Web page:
“Why Won’t Some Atheists Leave Christians Alone?” [Review]


I chanced upon this WordPress blog post apparently about religion and American politics – explaining why atheists, according to the writer, get so angry with Christians.  Now as a preliminary note, I should like to make clear that I have theological reasons for not lobbying Christian ethics in the political arena, although I accept that the demographic of Christians to non-Christians is not the same here in Britain as it is over the author’s side of the pond, and that nor is the political climate – and that this could be a potential influence too.  The author of this article criticizes religious conservatives for “forcing their beliefs into law”, but I cannot consider this an unhypocritical criticism as the liberals I know  tend to hark on about ‘fighting for political progress’.   The author likewise criticizes conservatives for trying to make a ‘Theocracy’, whilst anything except a secular government operating by humanistic atheist principles would appear abhorrent to her.  It’s all the same difference, as far as I’m concerned – what’s one woman’s “progress” is another woman’s “belief”, and both are being forced into government from either side in the hope of annihilating the other.  The difference is that what the conservatives are doing is given a more pejorative phrasing here.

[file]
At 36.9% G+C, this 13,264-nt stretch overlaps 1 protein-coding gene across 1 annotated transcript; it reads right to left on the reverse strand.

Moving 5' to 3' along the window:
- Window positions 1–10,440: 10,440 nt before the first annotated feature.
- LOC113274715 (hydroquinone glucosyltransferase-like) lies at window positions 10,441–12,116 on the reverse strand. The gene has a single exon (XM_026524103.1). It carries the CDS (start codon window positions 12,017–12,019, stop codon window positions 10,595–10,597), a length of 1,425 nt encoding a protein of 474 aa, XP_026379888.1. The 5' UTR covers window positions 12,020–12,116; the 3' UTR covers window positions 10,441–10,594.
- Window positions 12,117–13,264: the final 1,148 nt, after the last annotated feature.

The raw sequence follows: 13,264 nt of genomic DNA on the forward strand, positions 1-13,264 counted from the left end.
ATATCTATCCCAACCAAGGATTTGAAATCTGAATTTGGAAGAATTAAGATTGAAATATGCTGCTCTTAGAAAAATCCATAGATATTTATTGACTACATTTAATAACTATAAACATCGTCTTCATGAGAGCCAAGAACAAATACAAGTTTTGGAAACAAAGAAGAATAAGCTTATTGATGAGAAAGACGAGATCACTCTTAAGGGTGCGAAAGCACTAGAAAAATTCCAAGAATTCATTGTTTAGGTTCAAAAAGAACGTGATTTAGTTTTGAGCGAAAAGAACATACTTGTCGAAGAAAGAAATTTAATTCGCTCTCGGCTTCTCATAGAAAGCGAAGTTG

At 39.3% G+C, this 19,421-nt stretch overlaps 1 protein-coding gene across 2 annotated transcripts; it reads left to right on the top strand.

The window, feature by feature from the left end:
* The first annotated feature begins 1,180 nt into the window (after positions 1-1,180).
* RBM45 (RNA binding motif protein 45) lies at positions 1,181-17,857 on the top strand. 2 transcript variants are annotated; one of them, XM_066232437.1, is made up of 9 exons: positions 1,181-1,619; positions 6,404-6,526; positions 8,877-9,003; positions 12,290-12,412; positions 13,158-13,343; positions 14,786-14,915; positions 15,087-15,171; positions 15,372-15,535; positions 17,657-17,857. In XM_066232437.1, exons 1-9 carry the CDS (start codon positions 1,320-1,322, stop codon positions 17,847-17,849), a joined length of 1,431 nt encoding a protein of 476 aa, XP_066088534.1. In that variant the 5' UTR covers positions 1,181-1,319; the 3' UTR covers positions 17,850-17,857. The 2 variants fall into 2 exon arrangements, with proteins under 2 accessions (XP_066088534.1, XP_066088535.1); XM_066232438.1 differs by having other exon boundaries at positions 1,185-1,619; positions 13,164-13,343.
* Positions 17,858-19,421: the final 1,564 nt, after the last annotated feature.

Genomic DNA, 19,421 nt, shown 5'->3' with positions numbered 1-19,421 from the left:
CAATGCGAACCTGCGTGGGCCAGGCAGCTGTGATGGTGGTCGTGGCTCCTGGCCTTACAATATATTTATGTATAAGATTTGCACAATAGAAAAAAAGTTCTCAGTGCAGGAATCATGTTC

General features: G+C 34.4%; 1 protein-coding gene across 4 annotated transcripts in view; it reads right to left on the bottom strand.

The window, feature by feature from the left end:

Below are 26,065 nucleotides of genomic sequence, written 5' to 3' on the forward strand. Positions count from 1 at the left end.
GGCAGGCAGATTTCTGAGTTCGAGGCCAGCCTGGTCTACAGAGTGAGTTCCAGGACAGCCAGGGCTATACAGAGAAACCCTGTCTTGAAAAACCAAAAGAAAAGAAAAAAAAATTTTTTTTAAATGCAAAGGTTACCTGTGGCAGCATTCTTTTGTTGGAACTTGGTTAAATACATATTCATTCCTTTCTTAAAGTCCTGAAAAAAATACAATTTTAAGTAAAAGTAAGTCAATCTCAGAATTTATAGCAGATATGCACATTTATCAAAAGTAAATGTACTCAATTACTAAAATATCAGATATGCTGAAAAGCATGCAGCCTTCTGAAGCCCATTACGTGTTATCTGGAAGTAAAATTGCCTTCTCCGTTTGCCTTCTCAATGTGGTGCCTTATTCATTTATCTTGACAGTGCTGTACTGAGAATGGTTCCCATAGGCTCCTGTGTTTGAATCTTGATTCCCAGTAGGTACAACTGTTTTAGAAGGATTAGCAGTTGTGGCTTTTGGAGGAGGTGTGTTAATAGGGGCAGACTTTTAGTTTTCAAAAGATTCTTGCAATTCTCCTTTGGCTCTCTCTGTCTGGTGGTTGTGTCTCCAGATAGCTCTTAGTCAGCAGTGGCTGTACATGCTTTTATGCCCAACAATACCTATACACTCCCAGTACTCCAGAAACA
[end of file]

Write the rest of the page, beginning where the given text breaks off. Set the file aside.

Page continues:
It seems that anyone with strong convictions about how the world should be will try to garner as much support for them as possible – whether these convictions involve a God or not.  You believe that abortion is abhorrent?  You’ll want it to be made illegal.  You believe it’s abhorrent that abortion is illegal?  You’ll want it legalized.  As I said before, my reasons for not choosing to lobby for pro-life politics is bound up in my theological persuasion – and perhaps some environmental factors too.  But for those who do choose to do so, it would appear that both sides have their reasons; that both sides have their underlying presuppositions and justifications, and that these are mutually exclusive.  Let’s break down the facades here.  When two conflicting ideologies share the same space, then provided both have adequate ammunition and sufficient means to defend themselves, it’s not going to be a one-sided battle.  If they were not fighting to obtain the same prize they would not be fighting at all.

The author’s conclusion is this: “Stop preaching and stop trying to force your beliefs into law.”  A more neutral rephrasing of the author’s conclusion would be the following: don’t hold convictions.  Because anyone who tries to garner political support for their cause is essentially doing that.  Well spoke Christ when he said, “Do you think that I have come to give peace on earth? No, I tell you, but rather division,” and “Whoever does not pick up his cross is not worthy of me.”  If we hold strong convictions, we should not expect peace from the rest of the world, and if we would remain Christians with strong convictions, we have to take all the flack we get for it.